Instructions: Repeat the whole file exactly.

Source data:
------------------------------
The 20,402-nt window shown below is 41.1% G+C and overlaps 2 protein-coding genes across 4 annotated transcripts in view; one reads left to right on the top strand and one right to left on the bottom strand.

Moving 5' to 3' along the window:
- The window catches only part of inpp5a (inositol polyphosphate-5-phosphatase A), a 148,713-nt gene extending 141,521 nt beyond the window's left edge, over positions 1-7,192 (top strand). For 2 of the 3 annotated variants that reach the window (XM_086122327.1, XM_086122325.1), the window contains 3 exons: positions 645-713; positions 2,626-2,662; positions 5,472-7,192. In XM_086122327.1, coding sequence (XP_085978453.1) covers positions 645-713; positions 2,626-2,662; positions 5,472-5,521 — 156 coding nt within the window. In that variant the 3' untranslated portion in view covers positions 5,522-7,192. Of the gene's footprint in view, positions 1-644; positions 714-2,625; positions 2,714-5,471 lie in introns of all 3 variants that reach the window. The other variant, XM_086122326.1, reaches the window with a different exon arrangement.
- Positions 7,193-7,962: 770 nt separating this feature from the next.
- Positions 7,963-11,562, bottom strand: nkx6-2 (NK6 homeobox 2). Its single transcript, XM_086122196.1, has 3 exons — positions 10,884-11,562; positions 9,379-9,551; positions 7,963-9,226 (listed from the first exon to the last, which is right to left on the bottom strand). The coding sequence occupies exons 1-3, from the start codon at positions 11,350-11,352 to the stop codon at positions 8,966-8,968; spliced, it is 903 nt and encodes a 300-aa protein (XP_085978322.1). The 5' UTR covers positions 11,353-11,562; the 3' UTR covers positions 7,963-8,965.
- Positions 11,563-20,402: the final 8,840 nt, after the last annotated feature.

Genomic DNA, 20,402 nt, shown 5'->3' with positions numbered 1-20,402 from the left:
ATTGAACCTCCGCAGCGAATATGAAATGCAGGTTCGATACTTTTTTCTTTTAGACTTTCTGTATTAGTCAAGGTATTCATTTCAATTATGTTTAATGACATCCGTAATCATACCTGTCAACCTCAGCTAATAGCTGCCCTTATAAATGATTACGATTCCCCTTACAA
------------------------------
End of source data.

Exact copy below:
The 20,402-nt window shown below is 41.1% G+C and overlaps 2 protein-coding genes across 4 annotated transcripts in view; one reads left to right on the top strand and one right to left on the bottom strand.

Moving 5' to 3' along the window:
- The window catches only part of inpp5a (inositol polyphosphate-5-phosphatase A), a 148,713-nt gene extending 141,521 nt beyond the window's left edge, over positions 1-7,192 (top strand). For 2 of the 3 annotated variants that reach the window (XM_086122327.1, XM_086122325.1), the window contains 3 exons: positions 645-713; positions 2,626-2,662; positions 5,472-7,192. In XM_086122327.1, coding sequence (XP_085978453.1) covers positions 645-713; positions 2,626-2,662; positions 5,472-5,521 — 156 coding nt within the window. In that variant the 3' untranslated portion in view covers positions 5,522-7,192. Of the gene's footprint in view, positions 1-644; positions 714-2,625; positions 2,714-5,471 lie in introns of all 3 variants that reach the window. The other variant, XM_086122326.1, reaches the window with a different exon arrangement.
- Positions 7,193-7,962: 770 nt separating this feature from the next.
- Positions 7,963-11,562, bottom strand: nkx6-2 (NK6 homeobox 2). Its single transcript, XM_086122196.1, has 3 exons — positions 10,884-11,562; positions 9,379-9,551; positions 7,963-9,226 (listed from the first exon to the last, which is right to left on the bottom strand). The coding sequence occupies exons 1-3, from the start codon at positions 11,350-11,352 to the stop codon at positions 8,966-8,968; spliced, it is 903 nt and encodes a 300-aa protein (XP_085978322.1). The 5' UTR covers positions 11,353-11,562; the 3' UTR covers positions 7,963-8,965.
- Positions 11,563-20,402: the final 8,840 nt, after the last annotated feature.

Genomic DNA, 20,402 nt, shown 5'->3' with positions numbered 1-20,402 from the left:
ATTGAACCTCCGCAGCGAATATGAAATGCAGGTTCGATACTTTTTTCTTTTAGACTTTCTGTATTAGTCAAGGTATTCATTTCAATTATGTTTAATGACATCCGTAATCATACCTGTCAACCTCAGCTAATAGCTGCCCTTATAAATGATTACGATTCCCCTTACAA